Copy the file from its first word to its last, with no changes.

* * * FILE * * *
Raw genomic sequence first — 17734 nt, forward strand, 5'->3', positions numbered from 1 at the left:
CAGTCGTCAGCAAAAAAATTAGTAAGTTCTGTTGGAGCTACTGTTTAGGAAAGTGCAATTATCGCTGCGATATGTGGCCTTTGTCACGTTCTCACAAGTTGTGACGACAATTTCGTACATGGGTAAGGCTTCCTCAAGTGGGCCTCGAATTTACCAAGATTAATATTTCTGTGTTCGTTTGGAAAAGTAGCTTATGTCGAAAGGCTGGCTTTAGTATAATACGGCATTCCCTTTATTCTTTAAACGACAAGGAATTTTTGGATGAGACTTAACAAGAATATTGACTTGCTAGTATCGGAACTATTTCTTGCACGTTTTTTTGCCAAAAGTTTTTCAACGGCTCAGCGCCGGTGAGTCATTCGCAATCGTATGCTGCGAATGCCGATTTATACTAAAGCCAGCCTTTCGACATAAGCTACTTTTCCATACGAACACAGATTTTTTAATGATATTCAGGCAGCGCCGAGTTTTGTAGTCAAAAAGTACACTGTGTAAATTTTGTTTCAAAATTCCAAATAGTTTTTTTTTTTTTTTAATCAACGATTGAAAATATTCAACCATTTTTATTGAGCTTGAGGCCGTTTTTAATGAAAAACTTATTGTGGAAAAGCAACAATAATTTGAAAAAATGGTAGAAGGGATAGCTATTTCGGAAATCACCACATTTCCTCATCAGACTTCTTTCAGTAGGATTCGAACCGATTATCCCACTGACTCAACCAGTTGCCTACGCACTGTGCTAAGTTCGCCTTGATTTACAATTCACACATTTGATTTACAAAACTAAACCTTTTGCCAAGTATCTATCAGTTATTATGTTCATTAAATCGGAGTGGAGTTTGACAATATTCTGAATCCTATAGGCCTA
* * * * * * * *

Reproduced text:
Raw genomic sequence first — 17734 nt, forward strand, 5'->3', positions numbered from 1 at the left:
CAGTCGTCAGCAAAAAAATTAGTAAGTTCTGTTGGAGCTACTGTTTAGGAAAGTGCAATTATCGCTGCGATATGTGGCCTTTGTCACGTTCTCACAAGTTGTGACGACAATTTCGTACATGGGTAAGGCTTCCTCAAGTGGGCCTCGAATTTACCAAGATTAATATTTCTGTGTTCGTTTGGAAAAGTAGCTTATGTCGAAAGGCTGGCTTTAGTATAATACGGCATTCCCTTTATTCTTTAAACGACAAGGAATTTTTGGATGAGACTTAACAAGAATATTGACTTGCTAGTATCGGAACTATTTCTTGCACGTTTTTTTGCCAAAAGTTTTTCAACGGCTCAGCGCCGGTGAGTCATTCGCAATCGTATGCTGCGAATGCCGATTTATACTAAAGCCAGCCTTTCGACATAAGCTACTTTTCCATACGAACACAGATTTTTTAATGATATTCAGGCAGCGCCGAGTTTTGTAGTCAAAAAGTACACTGTGTAAATTTTGTTTCAAAATTCCAAATAGTTTTTTTTTTTTTTTAATCAACGATTGAAAATATTCAACCATTTTTATTGAGCTTGAGGCCGTTTTTAATGAAAAACTTATTGTGGAAAAGCAACAATAATTTGAAAAAATGGTAGAAGGGATAGCTATTTCGGAAATCACCACATTTCCTCATCAGACTTCTTTCAGTAGGATTCGAACCGATTATCCCACTGACTCAACCAGTTGCCTACGCACTGTGCTAAGTTCGCCTTGATTTACAATTCACACATTTGATTTACAAAACTAAACCTTTTGCCAAGTATCTATCAGTTATTATGTTCATTAAATCGGAGTGGAGTTTGACAATATTCTGAATCCTATAGGCCTA